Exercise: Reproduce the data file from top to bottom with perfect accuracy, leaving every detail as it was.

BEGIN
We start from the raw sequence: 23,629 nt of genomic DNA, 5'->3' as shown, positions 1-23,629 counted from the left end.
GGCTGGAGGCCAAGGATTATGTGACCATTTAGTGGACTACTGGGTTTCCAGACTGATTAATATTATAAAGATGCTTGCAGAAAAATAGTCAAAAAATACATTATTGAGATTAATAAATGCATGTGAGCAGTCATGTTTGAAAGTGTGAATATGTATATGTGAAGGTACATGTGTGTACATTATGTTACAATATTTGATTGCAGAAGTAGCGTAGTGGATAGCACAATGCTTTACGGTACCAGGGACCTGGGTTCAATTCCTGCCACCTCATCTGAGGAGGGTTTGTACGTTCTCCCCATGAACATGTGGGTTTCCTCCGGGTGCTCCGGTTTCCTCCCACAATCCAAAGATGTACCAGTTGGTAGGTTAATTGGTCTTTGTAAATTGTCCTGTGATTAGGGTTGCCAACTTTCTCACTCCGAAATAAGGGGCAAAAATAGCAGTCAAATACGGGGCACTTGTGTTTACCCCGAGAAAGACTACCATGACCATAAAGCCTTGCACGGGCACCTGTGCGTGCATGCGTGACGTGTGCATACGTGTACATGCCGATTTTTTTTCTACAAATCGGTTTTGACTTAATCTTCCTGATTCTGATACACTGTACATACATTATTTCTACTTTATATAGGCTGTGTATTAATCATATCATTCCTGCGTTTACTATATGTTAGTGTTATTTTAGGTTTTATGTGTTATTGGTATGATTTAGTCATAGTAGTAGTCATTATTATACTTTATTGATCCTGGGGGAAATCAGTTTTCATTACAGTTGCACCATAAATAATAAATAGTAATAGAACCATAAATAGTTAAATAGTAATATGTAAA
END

We start from the raw sequence: 23,629 nt of genomic DNA, 5'->3' as shown, positions 1-23,629 counted from the left end.
GGCTGGAGGCCAAGGATTATGTGACCATTTAGTGGACTACTGGGTTTCCAGACTGATTAATATTATAAAGATGCTTGCAGAAAAATAGTCAAAAAATACATTATTGAGATTAATAAATGCATGTGAGCAGTCATGTTTGAAAGTGTGAATATGTATATGTGAAGGTACATGTGTGTACATTATGTTACAATATTTGATTGCAGAAGTAGCGTAGTGGATAGCACAATGCTTTACGGTACCAGGGACCTGGGTTCAATTCCTGCCACCTCATCTGAGGAGGGTTTGTACGTTCTCCCCATGAACATGTGGGTTTCCTCCGGGTGCTCCGGTTTCCTCCCACAATCCAAAGATGTACCAGTTGGTAGGTTAATTGGTCTTTGTAAATTGTCCTGTGATTAGGGTTGCCAACTTTCTCACTCCGAAATAAGGGGCAAAAATAGCAGTCAAATACGGGGCACTTGTGTTTACCCCGAGAAAGACTACCATGACCATAAAGCCTTGCACGGGCACCTGTGCGTGCATGCGTGACGTGTGCATACGTGTACATGCCGATTTTTTTTCTACAAATCGGTTTTGACTTAATCTTCCTGATTCTGATACACTGTACATACATTATTTCTACTTTATATAGGCTGTGTATTAATCATATCATTCCTGCGTTTACTATATGTTAGTGTTATTTTAGGTTTTATGTGTTATTGGTATGATTTAGTCATAGTAGTAGTCATTATTATACTTTATTGATCCTGGGGGAAATCAGTTTTCATTACAGTTGCACCATAAATAATAAATAGTAATAGAACCATAAATAGTTAAATAGTAATATGTAAA